The nation may have a collective case of banking fatigue – and who could blame us? – but there are several issues that so far have not been investigated and are in need of scrutiny.
One of these issues is how the financial institutions tried to pull the wool over the eyes of its shareholders, bondholders and the general public when they first published their estimated discount for assets being transferred to Nama.
As revealed previously in this newspaper, the banks avoided getting formal valuations on a lot of their troubled assets prior to Nama being established, and also seemed to believe that their failure to follow proper paperwork protocols would be overlooked as the government bailed them out. As Nama's Brendan McDonagh put it last week, we could have overpaid by €20bn for the assets if the financial institutions' estimates had been believed.
Thank God, then, for the European Commission's insistence that the loans be bought at market value and Nama's insistence on proper due diligence on the loan books, despite resistance and whingeing from the banks.
But now the question arises as to who in the banks knew what was going on, and were their actions criminal? The Financial Regulator and the relevant authorities must launch their own investigations but the gardaí may have to be called in to look at the attempted swindle of the Irish taxpayer.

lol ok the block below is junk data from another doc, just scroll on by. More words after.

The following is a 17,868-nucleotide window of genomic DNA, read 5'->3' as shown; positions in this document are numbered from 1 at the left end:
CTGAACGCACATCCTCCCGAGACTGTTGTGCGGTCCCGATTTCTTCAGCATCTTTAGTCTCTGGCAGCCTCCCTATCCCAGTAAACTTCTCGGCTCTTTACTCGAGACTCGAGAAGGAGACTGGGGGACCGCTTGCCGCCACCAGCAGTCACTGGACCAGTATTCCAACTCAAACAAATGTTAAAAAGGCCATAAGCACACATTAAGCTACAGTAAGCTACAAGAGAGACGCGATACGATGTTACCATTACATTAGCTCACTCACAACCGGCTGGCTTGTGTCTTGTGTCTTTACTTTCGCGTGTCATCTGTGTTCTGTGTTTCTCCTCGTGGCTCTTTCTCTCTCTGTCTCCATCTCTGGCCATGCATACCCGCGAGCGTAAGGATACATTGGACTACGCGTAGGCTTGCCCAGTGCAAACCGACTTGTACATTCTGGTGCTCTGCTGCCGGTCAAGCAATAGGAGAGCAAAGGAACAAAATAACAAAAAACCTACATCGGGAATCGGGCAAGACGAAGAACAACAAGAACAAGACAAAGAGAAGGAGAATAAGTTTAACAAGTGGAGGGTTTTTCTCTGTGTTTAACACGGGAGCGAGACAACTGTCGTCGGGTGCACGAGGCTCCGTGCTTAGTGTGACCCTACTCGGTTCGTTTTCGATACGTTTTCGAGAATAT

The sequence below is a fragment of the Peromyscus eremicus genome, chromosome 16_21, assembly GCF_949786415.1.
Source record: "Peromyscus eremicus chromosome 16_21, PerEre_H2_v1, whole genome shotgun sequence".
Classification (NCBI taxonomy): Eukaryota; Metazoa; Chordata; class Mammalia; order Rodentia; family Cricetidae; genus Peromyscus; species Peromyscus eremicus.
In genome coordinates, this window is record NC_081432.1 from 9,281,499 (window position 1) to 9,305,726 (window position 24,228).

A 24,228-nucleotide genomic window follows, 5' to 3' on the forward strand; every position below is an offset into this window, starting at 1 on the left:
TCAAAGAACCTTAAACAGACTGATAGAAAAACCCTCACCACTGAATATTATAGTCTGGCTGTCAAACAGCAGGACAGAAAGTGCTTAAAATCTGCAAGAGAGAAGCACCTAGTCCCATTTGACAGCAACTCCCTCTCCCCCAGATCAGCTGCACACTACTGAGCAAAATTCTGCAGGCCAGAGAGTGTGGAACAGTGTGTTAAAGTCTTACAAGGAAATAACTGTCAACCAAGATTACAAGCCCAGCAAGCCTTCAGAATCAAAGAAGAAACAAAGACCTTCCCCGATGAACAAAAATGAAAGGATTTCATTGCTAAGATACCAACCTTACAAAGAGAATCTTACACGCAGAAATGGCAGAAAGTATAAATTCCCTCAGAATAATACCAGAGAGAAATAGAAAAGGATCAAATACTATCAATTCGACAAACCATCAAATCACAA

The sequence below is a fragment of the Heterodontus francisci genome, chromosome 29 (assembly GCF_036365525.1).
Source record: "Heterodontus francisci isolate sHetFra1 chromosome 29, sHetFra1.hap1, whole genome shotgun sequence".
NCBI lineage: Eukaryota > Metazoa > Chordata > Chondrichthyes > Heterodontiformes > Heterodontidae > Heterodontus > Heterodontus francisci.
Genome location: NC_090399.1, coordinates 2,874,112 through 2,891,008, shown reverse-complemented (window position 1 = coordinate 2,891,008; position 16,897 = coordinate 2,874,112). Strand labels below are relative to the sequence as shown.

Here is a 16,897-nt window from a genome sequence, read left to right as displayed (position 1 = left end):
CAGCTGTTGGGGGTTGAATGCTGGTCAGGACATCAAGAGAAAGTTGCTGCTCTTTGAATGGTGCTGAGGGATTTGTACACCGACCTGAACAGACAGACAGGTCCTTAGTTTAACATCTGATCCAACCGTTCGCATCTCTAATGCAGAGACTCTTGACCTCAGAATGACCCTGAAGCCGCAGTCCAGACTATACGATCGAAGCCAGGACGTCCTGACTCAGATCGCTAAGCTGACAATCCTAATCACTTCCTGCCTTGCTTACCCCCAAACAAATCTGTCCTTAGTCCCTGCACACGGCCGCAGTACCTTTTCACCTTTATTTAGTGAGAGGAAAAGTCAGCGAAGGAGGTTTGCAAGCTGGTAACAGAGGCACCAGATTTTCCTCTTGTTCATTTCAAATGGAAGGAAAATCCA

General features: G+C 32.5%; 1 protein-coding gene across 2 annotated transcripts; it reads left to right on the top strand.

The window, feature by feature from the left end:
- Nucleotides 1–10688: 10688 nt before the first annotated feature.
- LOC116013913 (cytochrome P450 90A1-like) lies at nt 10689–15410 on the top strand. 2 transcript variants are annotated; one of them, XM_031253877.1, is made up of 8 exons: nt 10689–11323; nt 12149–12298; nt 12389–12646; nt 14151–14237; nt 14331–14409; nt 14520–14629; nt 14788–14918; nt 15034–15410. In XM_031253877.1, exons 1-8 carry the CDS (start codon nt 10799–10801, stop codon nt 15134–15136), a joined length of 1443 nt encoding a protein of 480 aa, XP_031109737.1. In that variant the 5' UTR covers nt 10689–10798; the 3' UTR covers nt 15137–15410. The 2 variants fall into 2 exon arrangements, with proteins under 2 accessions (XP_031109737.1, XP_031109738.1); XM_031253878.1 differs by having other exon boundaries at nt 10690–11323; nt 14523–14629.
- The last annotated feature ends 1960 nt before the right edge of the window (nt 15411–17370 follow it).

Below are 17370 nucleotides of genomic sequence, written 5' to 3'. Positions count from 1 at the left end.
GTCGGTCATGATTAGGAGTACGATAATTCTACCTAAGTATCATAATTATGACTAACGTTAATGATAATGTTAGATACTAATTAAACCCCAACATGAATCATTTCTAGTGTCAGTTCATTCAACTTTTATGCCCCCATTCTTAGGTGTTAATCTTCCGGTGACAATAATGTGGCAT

"It's not an unreasonable conclusion that nobody wanted to look into it," said Nama chairman Frank Daly last week. It's time somebody did.
One of the interesting stories in The FitzPatrick Tapes is about the Clegg family, who held a 17% stake in Anglo in the late 1980s and early 1990s.
In 1992, the late Alan Ruddock of the Sunday Telegraph broke a story claiming the family had been involved in insider trading in one of their other investments and that there were rumours they were under investigation for laundering money and IRA gun-running.
"This was about survival. Suddenly we had this guy who was going to threaten our survival. Imagine linked in with the IRA. Imagine insider dealing. You had to get rid of the guy," FitzPatrick said of then board member John Clegg, a member of the family, who protested his innocence.
FitzPatrick seems to have forgotten his shock relatively quickly, however. By 1998 his bank was giving mortgages to convicted IRA hunger striker Tom McFeeley's Coalport Building Company. Last week the Revenue lodged a petition to wind up Coalport, which lost €9m in the financial year ended August 2008.